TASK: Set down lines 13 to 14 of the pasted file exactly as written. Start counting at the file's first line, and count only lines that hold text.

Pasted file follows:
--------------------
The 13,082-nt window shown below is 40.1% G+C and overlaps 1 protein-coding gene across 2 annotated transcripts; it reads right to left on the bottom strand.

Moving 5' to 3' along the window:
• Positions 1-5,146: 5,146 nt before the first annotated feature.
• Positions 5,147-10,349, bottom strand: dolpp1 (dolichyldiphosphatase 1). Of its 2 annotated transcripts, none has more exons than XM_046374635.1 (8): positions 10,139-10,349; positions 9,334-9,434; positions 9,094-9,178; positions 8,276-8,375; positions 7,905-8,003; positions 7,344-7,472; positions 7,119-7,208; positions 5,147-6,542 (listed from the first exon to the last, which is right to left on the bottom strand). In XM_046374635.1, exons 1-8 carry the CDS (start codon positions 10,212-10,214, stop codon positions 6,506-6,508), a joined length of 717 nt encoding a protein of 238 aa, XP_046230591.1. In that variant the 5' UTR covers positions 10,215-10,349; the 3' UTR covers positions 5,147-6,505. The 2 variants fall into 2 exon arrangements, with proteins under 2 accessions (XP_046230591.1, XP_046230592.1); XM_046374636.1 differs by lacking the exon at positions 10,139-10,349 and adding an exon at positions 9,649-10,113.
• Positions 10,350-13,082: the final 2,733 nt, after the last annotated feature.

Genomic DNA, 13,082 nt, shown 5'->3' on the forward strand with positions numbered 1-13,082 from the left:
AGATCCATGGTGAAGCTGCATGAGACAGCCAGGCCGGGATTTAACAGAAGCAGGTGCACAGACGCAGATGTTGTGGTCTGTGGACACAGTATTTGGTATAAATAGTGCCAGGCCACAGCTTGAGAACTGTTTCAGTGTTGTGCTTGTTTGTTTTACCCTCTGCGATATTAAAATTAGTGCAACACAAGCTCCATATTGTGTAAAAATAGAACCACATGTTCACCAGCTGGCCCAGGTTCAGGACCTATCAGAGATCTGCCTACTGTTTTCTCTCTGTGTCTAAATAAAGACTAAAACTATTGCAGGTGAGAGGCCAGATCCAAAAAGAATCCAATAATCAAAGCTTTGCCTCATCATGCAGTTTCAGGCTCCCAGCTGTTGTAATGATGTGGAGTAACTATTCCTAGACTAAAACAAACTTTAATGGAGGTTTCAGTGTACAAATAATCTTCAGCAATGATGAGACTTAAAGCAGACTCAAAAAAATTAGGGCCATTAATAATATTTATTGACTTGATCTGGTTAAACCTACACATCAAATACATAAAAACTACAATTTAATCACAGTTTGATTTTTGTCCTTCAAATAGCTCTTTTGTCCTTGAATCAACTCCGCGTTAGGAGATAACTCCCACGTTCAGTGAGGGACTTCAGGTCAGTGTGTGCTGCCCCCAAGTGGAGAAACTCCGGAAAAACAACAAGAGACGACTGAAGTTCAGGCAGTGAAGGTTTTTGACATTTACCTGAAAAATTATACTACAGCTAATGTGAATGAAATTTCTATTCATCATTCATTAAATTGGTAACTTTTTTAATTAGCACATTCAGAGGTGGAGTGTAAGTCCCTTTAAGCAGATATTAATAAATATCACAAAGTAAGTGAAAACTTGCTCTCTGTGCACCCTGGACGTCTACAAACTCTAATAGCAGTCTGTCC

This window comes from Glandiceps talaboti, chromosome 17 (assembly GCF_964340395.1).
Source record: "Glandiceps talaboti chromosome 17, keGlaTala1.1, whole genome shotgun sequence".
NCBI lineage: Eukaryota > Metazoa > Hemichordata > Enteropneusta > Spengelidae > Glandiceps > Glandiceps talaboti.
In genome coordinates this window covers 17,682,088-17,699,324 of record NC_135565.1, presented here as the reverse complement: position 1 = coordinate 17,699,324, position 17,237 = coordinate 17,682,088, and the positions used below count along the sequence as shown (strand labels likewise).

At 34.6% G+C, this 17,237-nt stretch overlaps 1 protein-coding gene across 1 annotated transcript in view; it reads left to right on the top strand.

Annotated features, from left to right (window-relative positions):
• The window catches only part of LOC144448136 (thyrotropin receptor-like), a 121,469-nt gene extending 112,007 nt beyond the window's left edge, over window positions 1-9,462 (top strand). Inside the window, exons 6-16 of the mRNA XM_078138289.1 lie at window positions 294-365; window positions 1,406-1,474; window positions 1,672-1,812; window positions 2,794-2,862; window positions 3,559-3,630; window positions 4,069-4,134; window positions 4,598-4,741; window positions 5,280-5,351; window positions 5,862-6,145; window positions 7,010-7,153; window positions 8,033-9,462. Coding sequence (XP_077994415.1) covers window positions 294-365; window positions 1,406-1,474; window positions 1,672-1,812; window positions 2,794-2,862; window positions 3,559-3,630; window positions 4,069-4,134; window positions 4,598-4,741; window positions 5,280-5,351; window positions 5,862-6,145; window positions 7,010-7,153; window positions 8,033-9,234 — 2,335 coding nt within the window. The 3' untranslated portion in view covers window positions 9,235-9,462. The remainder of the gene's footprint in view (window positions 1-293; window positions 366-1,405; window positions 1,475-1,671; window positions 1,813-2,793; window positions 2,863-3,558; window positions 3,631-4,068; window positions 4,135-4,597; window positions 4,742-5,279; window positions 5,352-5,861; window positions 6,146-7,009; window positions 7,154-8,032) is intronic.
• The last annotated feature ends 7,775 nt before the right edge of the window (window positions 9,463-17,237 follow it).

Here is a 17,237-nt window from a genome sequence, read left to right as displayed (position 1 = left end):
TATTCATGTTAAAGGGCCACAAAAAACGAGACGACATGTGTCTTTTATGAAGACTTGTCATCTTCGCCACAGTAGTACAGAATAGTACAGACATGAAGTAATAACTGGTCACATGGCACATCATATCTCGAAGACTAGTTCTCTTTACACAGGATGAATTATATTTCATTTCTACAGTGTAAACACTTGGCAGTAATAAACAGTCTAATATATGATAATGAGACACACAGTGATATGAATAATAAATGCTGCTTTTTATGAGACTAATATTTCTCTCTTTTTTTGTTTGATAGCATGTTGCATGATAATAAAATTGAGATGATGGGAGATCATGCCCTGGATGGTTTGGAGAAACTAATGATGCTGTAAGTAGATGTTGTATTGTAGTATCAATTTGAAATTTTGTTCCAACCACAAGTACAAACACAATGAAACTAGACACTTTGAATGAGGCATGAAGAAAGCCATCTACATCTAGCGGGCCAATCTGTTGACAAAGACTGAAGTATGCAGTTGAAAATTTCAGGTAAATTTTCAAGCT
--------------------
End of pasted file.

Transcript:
Annotated features, from left to right (window-relative positions):
• The window catches only part of LOC144448136 (thyrotropin receptor-like), a 121,469-nt gene extending 112,007 nt beyond the window's left edge, over window positions 1-9,462 (top strand). Inside the window, exons 6-16 of the mRNA XM_078138289.1 lie at window positions 294-365; window positions 1,406-1,474; window positions 1,672-1,812; window positions 2,794-2,862; window positions 3,559-3,630; window positions 4,069-4,134; window positions 4,598-4,741; window positions 5,280-5,351; window positions 5,862-6,145; window positions 7,010-7,153; window positions 8,033-9,462. Coding sequence (XP_077994415.1) covers window positions 294-365; window positions 1,406-1,474; window positions 1,672-1,812; window positions 2,794-2,862; window positions 3,559-3,630; window positions 4,069-4,134; window positions 4,598-4,741; window positions 5,280-5,351; window positions 5,862-6,145; window positions 7,010-7,153; window positions 8,033-9,234 — 2,335 coding nt within the window. The 3' untranslated portion in view covers window positions 9,235-9,462. The remainder of the gene's footprint in view (window positions 1-293; window positions 366-1,405; window positions 1,475-1,671; window positions 1,813-2,793; window positions 2,863-3,558; window positions 3,631-4,068; window positions 4,135-4,597; window positions 4,742-5,279; window positions 5,352-5,861; window positions 6,146-7,009; window positions 7,154-8,032) is intronic.